We got dropped of at the hotel and I went to check us in, where I found that our reservation had not gone through… and the hotel was fully booked. Jeff and I set off to find a new place to stay while Jamie stayed with all our luggage. Had we had more time, we probably would’ve been pickier, but it was our last day, and we wanted to get to the beach. The first hotel we stopped at was full, but the second one had really gorgeous grounds and had one more room available. We’ll take it!

We went and got our bags and checked in to the new hotel. The manager showed us to our room, and my spirits drooped. I’d been trying to keep positive, even though I was tired and discouraged from our morning travel and hotel disappointment, but once I saw that room, I just couldn’t stay cheery anymore. Peeling paint, rusty refrigerator, sorry excuse for a shower… We dropped our bags and got out of there quickly, sure that the beach make all right in the world.

On our way to the shore, we stopped for breakfast. Legian was packed with loud tourists. If this was the “quiet, laid back” beach, I’m glad I’ll never see Kuta. We ate quickly and walked on to the beach. It was extremely windy out on the sand, but we rented loungers and umbrellas, got drinks, and settled in for a day of fun and sun. Jamie and I were content reading, but Jeff wanted to get in the water, so he headed into the surf. Minutes later, he returned with a disgusted look on his face. Apparently, the water, much like the beach, was full of trash. Disgusting. I ventured as far as the edge of the shore and no further. Plastic immediately clung to my legs, and I could see all kinds of trash around me. Of course I was disturbed by the garbage, by more so I was upset by the cause of this situation: tourists. Bali was a pristine paradise before we all started going there and destroying it.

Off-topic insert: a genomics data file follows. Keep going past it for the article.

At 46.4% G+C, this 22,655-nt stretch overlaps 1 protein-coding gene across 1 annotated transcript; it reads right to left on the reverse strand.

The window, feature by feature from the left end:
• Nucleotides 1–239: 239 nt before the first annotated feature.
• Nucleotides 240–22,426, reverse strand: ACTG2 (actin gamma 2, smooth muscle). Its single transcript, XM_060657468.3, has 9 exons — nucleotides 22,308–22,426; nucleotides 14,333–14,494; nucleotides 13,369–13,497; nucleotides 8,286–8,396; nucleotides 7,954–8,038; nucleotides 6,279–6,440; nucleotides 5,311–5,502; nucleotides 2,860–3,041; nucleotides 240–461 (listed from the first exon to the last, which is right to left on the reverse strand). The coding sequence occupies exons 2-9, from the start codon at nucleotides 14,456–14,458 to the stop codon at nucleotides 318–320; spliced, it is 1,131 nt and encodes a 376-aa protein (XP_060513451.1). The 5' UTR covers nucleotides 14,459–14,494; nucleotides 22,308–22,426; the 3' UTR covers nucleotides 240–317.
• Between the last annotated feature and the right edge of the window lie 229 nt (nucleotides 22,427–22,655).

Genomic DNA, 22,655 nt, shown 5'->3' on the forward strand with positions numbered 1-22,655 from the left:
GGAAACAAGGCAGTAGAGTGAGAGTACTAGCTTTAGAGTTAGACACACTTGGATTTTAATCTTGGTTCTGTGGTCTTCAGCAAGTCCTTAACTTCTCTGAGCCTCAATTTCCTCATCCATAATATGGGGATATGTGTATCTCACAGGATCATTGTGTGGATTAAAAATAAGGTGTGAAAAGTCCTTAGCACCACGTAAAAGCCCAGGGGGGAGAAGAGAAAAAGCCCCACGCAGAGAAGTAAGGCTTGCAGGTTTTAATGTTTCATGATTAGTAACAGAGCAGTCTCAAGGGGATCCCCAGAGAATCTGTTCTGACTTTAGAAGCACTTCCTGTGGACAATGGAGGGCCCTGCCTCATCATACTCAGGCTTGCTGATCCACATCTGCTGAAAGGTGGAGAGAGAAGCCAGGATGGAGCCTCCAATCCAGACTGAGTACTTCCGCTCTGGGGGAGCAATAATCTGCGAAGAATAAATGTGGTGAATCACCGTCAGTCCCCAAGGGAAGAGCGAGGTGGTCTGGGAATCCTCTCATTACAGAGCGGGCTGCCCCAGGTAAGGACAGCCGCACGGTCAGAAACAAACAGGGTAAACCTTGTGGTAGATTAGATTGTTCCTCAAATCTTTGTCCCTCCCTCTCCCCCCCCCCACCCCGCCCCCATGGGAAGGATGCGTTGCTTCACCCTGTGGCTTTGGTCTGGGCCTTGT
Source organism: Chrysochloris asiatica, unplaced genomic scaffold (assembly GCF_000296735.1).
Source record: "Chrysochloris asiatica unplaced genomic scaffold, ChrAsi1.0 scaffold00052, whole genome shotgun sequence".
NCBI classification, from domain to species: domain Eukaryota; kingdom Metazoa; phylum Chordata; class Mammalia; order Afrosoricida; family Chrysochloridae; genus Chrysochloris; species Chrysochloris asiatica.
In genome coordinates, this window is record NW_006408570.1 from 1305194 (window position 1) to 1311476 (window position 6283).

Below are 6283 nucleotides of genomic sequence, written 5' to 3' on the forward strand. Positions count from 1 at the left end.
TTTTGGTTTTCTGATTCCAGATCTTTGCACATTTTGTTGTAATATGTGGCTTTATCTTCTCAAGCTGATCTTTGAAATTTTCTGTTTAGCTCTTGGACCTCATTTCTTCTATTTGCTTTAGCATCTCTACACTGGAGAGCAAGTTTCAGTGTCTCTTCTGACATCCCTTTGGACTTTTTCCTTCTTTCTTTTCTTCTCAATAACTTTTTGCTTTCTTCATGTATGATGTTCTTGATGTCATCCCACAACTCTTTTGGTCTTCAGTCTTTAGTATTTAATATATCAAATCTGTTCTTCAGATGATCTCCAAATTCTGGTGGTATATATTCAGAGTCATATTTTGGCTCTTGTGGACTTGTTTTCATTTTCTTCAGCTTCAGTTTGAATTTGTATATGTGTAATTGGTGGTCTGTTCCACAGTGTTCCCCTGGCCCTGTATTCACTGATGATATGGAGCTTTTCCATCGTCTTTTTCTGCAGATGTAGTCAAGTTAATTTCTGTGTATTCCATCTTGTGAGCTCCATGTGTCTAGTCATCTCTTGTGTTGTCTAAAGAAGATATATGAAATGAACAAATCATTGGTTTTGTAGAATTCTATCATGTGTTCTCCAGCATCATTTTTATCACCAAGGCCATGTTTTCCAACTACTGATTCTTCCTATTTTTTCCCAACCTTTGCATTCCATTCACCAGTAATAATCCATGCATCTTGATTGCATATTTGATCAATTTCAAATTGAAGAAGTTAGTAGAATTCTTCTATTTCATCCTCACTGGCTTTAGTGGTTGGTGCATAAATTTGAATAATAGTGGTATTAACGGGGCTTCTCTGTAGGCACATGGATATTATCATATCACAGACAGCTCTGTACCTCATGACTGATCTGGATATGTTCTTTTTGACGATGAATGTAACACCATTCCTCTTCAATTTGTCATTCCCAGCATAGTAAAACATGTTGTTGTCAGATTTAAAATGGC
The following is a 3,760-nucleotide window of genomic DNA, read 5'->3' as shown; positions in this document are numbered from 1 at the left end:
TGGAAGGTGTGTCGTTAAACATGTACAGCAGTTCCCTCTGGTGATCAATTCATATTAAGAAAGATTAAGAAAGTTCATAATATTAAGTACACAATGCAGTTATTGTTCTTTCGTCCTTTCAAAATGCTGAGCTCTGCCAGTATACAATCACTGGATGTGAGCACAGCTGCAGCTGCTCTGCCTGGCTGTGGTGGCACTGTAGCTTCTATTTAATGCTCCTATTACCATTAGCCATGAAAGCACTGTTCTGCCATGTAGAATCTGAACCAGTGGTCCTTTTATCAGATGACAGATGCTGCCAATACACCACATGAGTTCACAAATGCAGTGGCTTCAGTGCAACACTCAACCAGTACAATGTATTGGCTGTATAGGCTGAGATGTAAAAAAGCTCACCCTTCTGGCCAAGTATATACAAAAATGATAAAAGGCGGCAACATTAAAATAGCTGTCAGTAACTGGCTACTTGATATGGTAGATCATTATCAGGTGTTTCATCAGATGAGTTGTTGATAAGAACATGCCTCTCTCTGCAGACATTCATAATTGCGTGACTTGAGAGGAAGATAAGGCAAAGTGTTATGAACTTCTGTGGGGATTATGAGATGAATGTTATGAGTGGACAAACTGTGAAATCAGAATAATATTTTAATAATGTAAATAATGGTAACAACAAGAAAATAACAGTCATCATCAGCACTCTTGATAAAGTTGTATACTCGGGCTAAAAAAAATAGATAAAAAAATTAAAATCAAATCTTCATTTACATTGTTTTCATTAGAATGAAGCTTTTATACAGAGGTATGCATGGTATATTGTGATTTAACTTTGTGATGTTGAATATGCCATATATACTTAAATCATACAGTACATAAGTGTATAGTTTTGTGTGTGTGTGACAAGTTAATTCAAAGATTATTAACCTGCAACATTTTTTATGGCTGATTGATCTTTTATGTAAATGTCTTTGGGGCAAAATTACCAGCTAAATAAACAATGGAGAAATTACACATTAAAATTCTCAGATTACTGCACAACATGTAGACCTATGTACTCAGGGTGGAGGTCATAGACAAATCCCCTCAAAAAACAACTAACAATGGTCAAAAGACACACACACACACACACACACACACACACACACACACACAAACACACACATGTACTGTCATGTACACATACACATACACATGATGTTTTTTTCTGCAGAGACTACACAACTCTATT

We left the beach and spent the afternoon at the hotel pool, which was considerably nicer than the room. 🙂

That night we found a great restaurant, Mozzarella, and took our time eating and having a few drinks, reflecting on trip highlights. Everyone named their favorite trip/hotel/meal, craziest memory, favorite driver/guide/local expert. We laughed a lot as we reminisced. It didn’t seem possible that we’d been in Indonesia for nearly three weeks. How was the trip already coming to an end? But as we talked over our memories, I realized just how much we had packed into our three weeks: hikes, sunrises, early AMs, snorkeling, shopping, blue fire, two islands, 6+ cities/areas, UNESCO sites, temples, foreigner photo ops… so many great experiences with two of my favorite people on the planet.

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Our last night on vacation – dinner and reminiscing at Mozzarella




Just a few, random photos from throughout our trip:



Indonesia Part 2: Java at all Hours

For the second leg of our vacation, Jeff, Jamie, and I checked out of our Ubud hotel at 4 AM to make it to the airport in time for our early departure. I wish I could say this would be our only early morning/late evening for the entire trip, but that would be a blatant lie. The Java portion of our journey was all about odd hours.

We landed in Yogyakarta on the morning of December 22nd and made our way to our hotel. The city was typical of most Asian metropolises I’ve experienced thus far: crowded, crazy traffic, less than clean. Fortunately, our hotel was located on a very quiet alley-like street, not even wide enough for cars. This made for a much calmer atmosphere. We had breakfast at a small restaurant across from our hotel and planned to spend the day exploring the city.

The weather in Jogja (nickname for Yogyakarta) was stifling, so our walk around the city was a sweaty one. Unfortunately, we ran into a lot of scammers who tried to convince us that the places we wanted to visit were closed and suggested we visit such-and-such batik center. The guide book warned about exactly this situation. We grew frustrated with it and went back to the hotel to cool down and make plans for dinner.

Omah Dhuwar restaurant was on the opposite side of the city, but it had rave reviews from travelers, so we hailed a cab that night and headed to Kota Gede for a slightly upscale meal. The restaurant was housed in an old mansion and had great ambience. Our table looked out over the garden, which was lit with a soft glow along all the paths. The salmon and mashed potatoes were mighty fine! After our dinner, we headed back to the hotel and were passed out by 8:30. Early mornings make for early bedtimes!